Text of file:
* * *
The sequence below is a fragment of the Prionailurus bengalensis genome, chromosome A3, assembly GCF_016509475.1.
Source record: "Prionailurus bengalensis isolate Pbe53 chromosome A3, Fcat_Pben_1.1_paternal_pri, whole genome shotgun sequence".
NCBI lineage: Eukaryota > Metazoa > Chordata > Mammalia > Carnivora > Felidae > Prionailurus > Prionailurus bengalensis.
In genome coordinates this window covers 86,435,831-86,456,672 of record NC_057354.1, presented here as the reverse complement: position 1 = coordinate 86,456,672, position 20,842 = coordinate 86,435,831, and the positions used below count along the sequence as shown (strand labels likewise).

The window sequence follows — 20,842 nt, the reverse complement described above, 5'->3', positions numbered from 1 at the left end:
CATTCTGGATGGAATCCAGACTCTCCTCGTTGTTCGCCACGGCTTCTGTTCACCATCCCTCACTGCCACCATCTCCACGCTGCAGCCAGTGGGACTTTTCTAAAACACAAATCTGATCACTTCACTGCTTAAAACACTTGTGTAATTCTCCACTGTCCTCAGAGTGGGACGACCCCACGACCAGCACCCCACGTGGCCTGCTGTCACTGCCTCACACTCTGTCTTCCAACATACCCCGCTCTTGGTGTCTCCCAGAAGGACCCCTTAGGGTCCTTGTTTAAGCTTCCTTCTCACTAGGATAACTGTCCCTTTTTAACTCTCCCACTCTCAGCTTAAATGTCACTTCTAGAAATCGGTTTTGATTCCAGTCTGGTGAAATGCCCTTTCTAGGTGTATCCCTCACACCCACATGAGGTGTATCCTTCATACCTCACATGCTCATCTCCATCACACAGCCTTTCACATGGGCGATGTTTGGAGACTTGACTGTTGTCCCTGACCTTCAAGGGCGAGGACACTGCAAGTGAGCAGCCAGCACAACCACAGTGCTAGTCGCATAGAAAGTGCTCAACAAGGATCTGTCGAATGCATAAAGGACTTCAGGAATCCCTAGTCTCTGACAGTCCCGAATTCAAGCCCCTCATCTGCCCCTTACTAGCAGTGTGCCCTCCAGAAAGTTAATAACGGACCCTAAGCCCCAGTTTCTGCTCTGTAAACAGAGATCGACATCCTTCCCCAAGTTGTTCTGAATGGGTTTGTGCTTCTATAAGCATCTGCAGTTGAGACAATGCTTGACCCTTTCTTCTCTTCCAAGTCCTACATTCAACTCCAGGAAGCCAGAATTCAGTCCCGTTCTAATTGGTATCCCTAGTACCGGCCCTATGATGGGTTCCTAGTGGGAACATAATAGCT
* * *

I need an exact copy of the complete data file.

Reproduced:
The sequence below is a fragment of the Prionailurus bengalensis genome, chromosome A3, assembly GCF_016509475.1.
Source record: "Prionailurus bengalensis isolate Pbe53 chromosome A3, Fcat_Pben_1.1_paternal_pri, whole genome shotgun sequence".
NCBI lineage: Eukaryota > Metazoa > Chordata > Mammalia > Carnivora > Felidae > Prionailurus > Prionailurus bengalensis.
In genome coordinates this window covers 86,435,831-86,456,672 of record NC_057354.1, presented here as the reverse complement: position 1 = coordinate 86,456,672, position 20,842 = coordinate 86,435,831, and the positions used below count along the sequence as shown (strand labels likewise).

The window sequence follows — 20,842 nt, the reverse complement described above, 5'->3', positions numbered from 1 at the left end:
CATTCTGGATGGAATCCAGACTCTCCTCGTTGTTCGCCACGGCTTCTGTTCACCATCCCTCACTGCCACCATCTCCACGCTGCAGCCAGTGGGACTTTTCTAAAACACAAATCTGATCACTTCACTGCTTAAAACACTTGTGTAATTCTCCACTGTCCTCAGAGTGGGACGACCCCACGACCAGCACCCCACGTGGCCTGCTGTCACTGCCTCACACTCTGTCTTCCAACATACCCCGCTCTTGGTGTCTCCCAGAAGGACCCCTTAGGGTCCTTGTTTAAGCTTCCTTCTCACTAGGATAACTGTCCCTTTTTAACTCTCCCACTCTCAGCTTAAATGTCACTTCTAGAAATCGGTTTTGATTCCAGTCTGGTGAAATGCCCTTTCTAGGTGTATCCCTCACACCCACATGAGGTGTATCCTTCATACCTCACATGCTCATCTCCATCACACAGCCTTTCACATGGGCGATGTTTGGAGACTTGACTGTTGTCCCTGACCTTCAAGGGCGAGGACACTGCAAGTGAGCAGCCAGCACAACCACAGTGCTAGTCGCATAGAAAGTGCTCAACAAGGATCTGTCGAATGCATAAAGGACTTCAGGAATCCCTAGTCTCTGACAGTCCCGAATTCAAGCCCCTCATCTGCCCCTTACTAGCAGTGTGCCCTCCAGAAAGTTAATAACGGACCCTAAGCCCCAGTTTCTGCTCTGTAAACAGAGATCGACATCCTTCCCCAAGTTGTTCTGAATGGGTTTGTGCTTCTATAAGCATCTGCAGTTGAGACAATGCTTGACCCTTTCTTCTCTTCCAAGTCCTACATTCAACTCCAGGAAGCCAGAATTCAGTCCCGTTCTAATTGGTATCCCTAGTACCGGCCCTATGATGGGTTCCTAGTGGGAACATAATAGCT